Marginally Useful Driven Development

Why have we seen the proliferation of so much “SOMETHING Driven Development” in Agile? A quick internet search for “Driven Development” came up with this list:

[one_third]
  • Test
  • Feature
  • Perceived Value
  • Behavior
  • Design
[/one_third] [one_third_last]
  • Career
  • Hypothesis
  • Support
  • API
  • Problem
[/one_third_last]

The reason most of these exist is to identify what to build and assign value to that effort. This is because of what many companies actually do: Marginally Useful Driven Development (or MUDD).

MUDD is the process by which requirements are created in several ways:

  1. In the absence of any real business need
  2. In the absence of any real business or competitive analysis
  3. In the absence of concern for cost or value
  4. Trying to keep stories in the backlog to appear busy

Identifying MUDD

Identifying MUDD takes a little practice. However, the fundamental rule is requirements and directions need to come from the business. The business is responsible for defining “what” to build and “why”. They are responsible for communicating the business need and the value of what is being built. They’re also responsible for researching marketing risk for user adoption for a particular product or feature. You can identify MUDD if there is no market value and risk analysis. The best way to identify MUDD is to identify the source of the product requirements. If they are sourced from the development team, you’re likely in MUDD.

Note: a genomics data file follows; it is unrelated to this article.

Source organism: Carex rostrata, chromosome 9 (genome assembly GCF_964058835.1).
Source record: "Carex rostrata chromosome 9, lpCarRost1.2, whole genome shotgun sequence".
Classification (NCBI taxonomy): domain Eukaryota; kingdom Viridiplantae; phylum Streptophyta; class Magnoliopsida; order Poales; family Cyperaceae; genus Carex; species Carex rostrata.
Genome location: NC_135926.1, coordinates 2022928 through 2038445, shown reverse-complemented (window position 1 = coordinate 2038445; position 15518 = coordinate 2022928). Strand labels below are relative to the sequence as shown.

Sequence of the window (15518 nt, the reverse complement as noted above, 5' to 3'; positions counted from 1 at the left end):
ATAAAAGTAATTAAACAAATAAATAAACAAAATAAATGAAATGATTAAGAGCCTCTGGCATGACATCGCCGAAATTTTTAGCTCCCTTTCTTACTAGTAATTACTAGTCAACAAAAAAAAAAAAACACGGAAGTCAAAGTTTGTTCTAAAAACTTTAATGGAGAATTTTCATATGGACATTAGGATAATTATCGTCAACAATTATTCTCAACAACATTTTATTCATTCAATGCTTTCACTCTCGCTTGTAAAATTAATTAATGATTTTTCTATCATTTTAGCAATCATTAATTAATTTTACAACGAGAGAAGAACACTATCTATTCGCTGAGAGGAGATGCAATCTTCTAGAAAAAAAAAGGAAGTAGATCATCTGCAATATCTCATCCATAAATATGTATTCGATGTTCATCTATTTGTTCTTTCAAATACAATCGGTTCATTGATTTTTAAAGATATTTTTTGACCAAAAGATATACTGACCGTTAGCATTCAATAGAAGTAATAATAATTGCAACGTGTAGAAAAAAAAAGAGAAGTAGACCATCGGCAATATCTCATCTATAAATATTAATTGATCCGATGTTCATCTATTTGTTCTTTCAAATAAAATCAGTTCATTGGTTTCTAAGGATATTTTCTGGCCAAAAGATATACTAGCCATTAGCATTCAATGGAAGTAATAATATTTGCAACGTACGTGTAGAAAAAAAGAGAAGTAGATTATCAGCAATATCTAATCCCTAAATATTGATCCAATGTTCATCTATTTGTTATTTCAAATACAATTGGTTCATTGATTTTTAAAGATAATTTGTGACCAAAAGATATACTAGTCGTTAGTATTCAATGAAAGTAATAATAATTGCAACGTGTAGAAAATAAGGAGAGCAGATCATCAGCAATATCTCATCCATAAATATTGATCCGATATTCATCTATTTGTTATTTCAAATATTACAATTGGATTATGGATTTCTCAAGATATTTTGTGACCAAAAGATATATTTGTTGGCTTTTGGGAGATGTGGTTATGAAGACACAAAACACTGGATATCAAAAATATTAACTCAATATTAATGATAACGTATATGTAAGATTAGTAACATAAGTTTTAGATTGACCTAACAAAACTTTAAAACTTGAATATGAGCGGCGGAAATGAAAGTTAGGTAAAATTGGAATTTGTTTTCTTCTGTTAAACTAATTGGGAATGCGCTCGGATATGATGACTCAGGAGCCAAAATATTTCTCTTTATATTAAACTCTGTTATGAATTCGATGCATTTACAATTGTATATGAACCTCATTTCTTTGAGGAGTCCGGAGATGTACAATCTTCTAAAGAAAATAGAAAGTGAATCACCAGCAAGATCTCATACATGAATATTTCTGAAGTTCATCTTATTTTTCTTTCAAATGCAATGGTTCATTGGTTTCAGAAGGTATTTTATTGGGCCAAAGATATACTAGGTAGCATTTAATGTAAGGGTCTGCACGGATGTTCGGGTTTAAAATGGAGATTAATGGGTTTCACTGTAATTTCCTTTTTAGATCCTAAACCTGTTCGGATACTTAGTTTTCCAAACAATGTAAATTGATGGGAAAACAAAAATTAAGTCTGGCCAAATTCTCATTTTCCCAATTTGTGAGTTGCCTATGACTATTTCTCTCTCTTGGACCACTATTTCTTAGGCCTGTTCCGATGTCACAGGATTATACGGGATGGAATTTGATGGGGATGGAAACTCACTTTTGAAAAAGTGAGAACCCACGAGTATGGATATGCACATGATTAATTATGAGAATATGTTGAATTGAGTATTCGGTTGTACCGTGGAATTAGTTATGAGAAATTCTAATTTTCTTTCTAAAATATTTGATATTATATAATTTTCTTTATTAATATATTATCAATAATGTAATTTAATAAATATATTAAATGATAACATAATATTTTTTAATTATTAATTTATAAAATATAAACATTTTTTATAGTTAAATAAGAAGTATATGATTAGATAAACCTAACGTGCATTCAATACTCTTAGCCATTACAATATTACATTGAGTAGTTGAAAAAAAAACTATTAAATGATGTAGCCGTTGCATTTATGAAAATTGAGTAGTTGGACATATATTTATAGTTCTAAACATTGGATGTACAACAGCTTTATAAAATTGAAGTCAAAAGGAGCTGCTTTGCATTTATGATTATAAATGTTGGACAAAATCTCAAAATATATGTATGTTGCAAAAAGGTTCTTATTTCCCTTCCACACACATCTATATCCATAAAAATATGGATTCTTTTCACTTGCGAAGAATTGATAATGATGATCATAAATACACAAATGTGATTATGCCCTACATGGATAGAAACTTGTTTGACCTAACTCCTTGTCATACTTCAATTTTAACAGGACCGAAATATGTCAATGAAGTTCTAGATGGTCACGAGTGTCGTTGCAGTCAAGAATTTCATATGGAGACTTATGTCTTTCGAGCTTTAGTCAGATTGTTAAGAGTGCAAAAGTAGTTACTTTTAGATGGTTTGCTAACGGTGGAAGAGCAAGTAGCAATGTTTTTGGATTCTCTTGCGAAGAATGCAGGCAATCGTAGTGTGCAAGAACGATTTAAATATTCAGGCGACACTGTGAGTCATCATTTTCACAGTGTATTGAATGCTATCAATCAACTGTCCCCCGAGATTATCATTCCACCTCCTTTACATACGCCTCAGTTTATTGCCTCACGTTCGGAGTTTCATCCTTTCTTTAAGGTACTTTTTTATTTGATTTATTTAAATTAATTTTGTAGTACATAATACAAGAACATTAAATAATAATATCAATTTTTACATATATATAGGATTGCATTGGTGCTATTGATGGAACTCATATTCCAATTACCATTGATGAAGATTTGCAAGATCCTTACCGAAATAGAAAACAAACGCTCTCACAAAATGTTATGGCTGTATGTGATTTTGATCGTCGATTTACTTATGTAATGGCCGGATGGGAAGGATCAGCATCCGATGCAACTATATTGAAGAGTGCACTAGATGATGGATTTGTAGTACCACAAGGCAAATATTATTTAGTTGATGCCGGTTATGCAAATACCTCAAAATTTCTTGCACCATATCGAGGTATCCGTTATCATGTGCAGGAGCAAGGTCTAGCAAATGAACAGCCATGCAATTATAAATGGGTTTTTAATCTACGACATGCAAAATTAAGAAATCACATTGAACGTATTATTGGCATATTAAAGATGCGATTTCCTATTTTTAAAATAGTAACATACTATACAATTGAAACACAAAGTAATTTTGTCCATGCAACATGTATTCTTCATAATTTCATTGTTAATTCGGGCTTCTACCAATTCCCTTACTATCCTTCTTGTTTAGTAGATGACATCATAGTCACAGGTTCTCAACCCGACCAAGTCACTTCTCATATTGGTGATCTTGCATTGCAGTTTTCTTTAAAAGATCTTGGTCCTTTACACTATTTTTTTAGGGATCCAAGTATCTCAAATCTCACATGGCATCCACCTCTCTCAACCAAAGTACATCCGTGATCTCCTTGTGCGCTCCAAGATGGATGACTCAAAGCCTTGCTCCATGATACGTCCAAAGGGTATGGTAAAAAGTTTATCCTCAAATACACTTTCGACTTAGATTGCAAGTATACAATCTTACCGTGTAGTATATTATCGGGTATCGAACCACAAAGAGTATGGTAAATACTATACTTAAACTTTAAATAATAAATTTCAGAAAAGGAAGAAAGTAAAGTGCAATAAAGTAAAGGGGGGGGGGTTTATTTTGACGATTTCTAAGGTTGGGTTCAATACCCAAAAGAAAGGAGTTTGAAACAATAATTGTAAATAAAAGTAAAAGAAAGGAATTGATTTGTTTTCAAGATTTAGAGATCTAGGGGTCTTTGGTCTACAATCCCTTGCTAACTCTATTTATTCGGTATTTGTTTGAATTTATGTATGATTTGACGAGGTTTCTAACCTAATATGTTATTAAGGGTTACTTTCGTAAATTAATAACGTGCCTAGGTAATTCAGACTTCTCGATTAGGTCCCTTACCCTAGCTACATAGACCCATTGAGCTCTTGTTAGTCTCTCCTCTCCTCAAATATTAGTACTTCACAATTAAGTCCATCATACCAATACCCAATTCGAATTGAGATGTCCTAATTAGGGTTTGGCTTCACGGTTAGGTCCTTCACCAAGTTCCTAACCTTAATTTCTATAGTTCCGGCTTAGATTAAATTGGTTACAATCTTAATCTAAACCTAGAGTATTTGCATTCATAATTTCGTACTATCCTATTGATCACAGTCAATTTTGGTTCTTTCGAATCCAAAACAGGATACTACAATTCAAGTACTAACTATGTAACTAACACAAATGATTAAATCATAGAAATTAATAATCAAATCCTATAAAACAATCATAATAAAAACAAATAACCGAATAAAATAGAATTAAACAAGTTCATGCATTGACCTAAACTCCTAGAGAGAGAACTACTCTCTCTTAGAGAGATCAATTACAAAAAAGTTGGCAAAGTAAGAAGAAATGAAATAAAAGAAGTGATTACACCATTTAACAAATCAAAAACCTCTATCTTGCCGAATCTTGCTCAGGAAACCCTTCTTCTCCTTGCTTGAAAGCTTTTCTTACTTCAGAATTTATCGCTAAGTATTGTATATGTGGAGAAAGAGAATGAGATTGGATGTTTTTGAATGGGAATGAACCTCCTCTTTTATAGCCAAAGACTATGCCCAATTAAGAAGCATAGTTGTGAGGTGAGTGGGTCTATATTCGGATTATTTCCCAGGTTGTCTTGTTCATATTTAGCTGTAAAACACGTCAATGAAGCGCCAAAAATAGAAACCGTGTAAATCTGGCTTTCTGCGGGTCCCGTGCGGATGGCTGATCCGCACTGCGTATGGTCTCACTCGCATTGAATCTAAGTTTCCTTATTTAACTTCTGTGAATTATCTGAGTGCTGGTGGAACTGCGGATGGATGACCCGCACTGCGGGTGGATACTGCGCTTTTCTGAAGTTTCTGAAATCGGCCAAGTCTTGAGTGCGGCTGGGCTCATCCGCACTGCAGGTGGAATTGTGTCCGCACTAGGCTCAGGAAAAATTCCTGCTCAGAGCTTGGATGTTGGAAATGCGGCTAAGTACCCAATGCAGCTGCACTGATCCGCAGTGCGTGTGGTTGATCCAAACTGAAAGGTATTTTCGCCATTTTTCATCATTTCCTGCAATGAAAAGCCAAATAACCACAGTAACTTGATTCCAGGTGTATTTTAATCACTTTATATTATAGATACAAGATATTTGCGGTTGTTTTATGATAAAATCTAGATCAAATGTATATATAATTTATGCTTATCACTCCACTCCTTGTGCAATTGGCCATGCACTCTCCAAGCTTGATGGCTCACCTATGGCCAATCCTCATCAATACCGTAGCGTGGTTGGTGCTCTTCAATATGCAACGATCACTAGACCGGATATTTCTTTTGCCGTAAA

Why MUDD Persists

Rarely do development teams question if a feature request or product is MUDD. A full backlog equates to job security for developers. So, there’s no incentive to question the value of features. In addition, if the developers are working, business and management don’t have to get involved. This makes MUDD very difficult to address.

Clean out the MUDD

Teams and individuals which raise MUDD concerns are your most valuable employees. They care about the product and company. The goal of identifying MUDD is to remove it from the backlog. This creates space and pressure to be creative and do the market research to identify actual customer needs. Listen to the MUDD identifiers, justify the existence of the feature requests, and prioritize stories with the most customer value. You will have an organized team working on something of value. People will work much harder on something if they know it’s useful and has real value. In the end, you’ll deliver a higher quality product which meets the needs of the customers and have happier employees.